STARSET w/ PALISADES, HYDE & A BRILLIANT LIE
@ VARSITY THEATRE, MINNEAPOLIS (MN)
OCTOBER 20, 2019
The wildly energetic, white-clad A Brilliant Lie from Orlando, Florida opened for the sold-out crowd at the Varsity Theatre. The four-piece made excellent use of what little stage space they had as the opener of a four-act show. Their bassist was absent for the set, but that didn’t stop the group from providing a top-notch performance, and considering what little space they had to work with onstage it was probably best he sit this one out. Apparently, there were some technical difficulties that vocalist Terra Lightfoot commented on but were not evident to the crowd. Their six-song set included a cover of Toto’s “Africa” and the crowd chimed in during the chorus. Then Lightfoot led a short breakdown as she led everyone in the room to lower themselves as close to the floor as possible. A Brilliant Lie puts on a powerful and entertaining show.
It was clear there was a large fan base in attendance for Japan’s HYDE. A black backdrop with neon graffiti and the band’s logo was illuminated as the five-member group entered the stage under a cloak of black lights. Four wore all black and differing LED masks. Despite the costumes and masks, each member displayed their own unique personality. The language barrier was not an issue for HYDE,who instructed and encouraged the crowd on how to sing along with “Another Moment”. HYDE closed their seven-song set with “Ordinary World”, a Duran Duran cover as cell phones lit up the room. Those who knew the words sang along. A memorable end to a short set from a band that has a loyal following, passion, and promise.
Palisades took the stage and all bets were off. They had the crowd cheering and engaged from the first note. Each song was met with overwhelming praise from the audience. The 10-song set left little room for banter or crowd interaction, but that didn’t keep the band from prompting the crowd to clap or sing along. There was consistency in their “look” but each member stood out in their own way when given the opportunity to shine. They then elevated their show to a new level by ending “Ways to Disappear” with an incredible cover of Linkin Park’s “One Step Closer”. Middle fingers rose above the crowd for “Let Down” and they abruptly ended the song which allowed the crowd to complete the final line “Cause you’re a let down, a let down”.
The crowd cheered as STARSET drummer, Adam Gilbert, made his way to the drum riser where he stood stoically. He was silhouetted by a stage-wide LED screen as the remaining members took their places in sci-fi inspired costumes. The “demonstration” began! The screen displayed various images including symbols against abstract images, animations of a robot army, implications of conformity and an echo of images from onstage cameras that desaturated the video feed to match the light grey costumes and the cinematic style of STARSET. Sprinkled throughout the set were songs off the new album Divisions, the hit singles “Halo”, “Carnivore”, as well as stylized covers of “Kashmir” by Led Zeppelin and an instrumental version of “Thunderstruck” by AC/DC. The interlude included a brief explanation of the “BMI”, the three metallic adhesive dots that band members wear on or around their temples. While the “demonstration” was “rebooting”, a five-minute countdown clock was displayed, and as the last 10 seconds elapsed the crowd counted down with more excitement than most New Year’s celebrations. The band emerged again while frontman Dustin Bates, in black pants, white button up t-shirt, bow tie, and black-rimmed glasses, the cellist, and the violinist emerged, all dressed inblack. The guitarists, bassist, and drummer all donned helmets and vests illuminated with colour-changing LEDs. The sold-out show ended with “My Demons”, and Bates made his way over the barricade and into the huddled mass of fans, much to their pleasant surprise. He wandered through the crowd, belting out the lyrics as fans attempted selfies and duets with the vocalist. He made his way back onstage with ease, ending a sold-out show to a roar of cheers and applause.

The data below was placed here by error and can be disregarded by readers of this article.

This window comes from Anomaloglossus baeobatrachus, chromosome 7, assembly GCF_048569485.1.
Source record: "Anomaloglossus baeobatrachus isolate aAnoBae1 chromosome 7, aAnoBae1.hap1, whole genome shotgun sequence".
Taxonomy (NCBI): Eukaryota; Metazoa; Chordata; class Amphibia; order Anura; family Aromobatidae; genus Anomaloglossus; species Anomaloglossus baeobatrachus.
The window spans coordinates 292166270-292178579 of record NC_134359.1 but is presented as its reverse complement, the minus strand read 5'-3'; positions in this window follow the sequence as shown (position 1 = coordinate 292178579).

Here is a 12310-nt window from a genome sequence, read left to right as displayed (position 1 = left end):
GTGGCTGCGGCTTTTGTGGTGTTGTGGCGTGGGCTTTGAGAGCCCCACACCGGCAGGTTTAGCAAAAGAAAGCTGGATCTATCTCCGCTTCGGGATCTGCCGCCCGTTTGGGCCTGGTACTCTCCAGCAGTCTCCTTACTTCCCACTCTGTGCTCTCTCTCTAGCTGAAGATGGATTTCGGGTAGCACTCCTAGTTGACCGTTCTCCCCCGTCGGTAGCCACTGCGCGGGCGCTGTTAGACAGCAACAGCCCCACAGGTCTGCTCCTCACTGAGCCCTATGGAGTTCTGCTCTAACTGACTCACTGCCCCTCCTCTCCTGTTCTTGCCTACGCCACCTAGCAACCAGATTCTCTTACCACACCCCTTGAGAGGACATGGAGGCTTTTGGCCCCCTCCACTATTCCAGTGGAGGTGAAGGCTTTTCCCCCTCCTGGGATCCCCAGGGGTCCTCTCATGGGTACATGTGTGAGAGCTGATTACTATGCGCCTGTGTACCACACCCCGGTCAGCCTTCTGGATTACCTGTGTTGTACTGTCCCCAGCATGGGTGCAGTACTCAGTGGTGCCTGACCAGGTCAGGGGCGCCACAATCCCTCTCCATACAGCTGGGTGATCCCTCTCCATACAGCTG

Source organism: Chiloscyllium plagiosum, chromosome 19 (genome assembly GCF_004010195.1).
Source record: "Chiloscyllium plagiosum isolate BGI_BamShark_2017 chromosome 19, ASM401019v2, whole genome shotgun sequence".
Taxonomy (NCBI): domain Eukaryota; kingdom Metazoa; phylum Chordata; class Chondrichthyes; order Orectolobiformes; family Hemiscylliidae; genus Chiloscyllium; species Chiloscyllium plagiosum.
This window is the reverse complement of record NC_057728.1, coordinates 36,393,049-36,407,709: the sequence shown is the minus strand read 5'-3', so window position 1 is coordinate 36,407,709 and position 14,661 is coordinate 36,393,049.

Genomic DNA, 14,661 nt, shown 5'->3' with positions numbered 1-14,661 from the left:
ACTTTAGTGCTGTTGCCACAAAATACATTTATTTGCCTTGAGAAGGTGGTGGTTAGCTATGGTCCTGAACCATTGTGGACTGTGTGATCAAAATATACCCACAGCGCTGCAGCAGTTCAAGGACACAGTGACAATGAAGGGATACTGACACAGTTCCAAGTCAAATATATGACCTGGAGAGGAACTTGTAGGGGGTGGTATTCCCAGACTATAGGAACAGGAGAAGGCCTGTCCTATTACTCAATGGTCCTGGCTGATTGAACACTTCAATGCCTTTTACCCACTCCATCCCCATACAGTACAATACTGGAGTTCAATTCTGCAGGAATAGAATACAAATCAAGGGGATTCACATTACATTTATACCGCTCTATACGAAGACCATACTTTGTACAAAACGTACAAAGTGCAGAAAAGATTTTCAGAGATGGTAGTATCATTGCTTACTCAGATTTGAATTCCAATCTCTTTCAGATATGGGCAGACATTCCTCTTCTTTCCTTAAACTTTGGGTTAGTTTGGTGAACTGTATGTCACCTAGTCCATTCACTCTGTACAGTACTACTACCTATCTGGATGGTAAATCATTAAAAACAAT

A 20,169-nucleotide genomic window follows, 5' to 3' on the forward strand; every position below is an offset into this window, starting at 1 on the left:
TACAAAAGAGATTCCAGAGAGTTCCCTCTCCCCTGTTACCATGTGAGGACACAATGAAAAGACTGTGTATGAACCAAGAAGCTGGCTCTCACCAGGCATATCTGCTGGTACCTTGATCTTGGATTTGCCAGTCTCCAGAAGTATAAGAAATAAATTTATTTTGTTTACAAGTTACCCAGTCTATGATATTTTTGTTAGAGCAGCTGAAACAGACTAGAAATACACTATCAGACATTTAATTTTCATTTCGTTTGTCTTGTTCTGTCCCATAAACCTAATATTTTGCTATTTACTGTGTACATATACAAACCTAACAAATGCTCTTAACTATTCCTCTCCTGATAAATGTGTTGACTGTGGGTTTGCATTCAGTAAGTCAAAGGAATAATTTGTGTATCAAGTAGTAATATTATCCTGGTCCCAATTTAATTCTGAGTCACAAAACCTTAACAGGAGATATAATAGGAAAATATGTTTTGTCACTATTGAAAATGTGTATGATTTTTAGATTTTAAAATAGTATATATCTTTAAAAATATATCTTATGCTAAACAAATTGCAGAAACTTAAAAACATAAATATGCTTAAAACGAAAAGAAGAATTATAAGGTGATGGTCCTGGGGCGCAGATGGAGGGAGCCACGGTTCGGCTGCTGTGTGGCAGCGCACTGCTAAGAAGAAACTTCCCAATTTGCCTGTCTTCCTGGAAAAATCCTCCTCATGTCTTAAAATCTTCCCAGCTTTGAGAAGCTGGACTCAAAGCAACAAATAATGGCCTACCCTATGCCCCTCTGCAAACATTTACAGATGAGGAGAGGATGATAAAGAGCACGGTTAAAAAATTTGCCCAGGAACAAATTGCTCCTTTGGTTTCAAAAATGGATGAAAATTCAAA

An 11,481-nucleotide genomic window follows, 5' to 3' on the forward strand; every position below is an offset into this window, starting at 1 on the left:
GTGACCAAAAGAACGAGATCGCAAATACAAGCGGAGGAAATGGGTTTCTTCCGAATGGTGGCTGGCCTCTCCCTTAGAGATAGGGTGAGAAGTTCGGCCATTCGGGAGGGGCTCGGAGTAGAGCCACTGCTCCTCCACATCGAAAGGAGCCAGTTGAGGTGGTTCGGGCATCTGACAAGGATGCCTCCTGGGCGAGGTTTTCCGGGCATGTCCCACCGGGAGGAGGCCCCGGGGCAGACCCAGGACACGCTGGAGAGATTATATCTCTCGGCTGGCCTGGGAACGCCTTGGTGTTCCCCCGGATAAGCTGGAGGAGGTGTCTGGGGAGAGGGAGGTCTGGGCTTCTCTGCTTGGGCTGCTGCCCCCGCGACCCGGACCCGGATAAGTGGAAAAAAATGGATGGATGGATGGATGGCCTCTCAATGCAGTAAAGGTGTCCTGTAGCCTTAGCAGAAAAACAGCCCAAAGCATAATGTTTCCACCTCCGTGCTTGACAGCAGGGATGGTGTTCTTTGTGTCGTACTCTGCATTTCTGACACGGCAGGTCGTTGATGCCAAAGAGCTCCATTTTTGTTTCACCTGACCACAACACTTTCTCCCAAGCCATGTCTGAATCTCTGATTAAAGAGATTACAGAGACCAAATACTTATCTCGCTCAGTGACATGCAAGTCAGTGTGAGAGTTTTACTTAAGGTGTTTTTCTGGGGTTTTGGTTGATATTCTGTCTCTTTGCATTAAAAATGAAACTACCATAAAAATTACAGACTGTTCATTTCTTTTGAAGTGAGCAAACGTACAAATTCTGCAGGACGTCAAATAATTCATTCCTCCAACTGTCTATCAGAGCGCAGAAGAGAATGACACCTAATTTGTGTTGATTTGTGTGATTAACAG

STARSET’s performance is a cinematic audio and visual experience that’s rivaled by few. The concepts, the visuals, the theatrics, the costumes, the lore, and the storyline provides an unending source of material for STARSET’s launch into the upper echelon of the rock stratosphere.
(Photography by Scott Allen Cornell)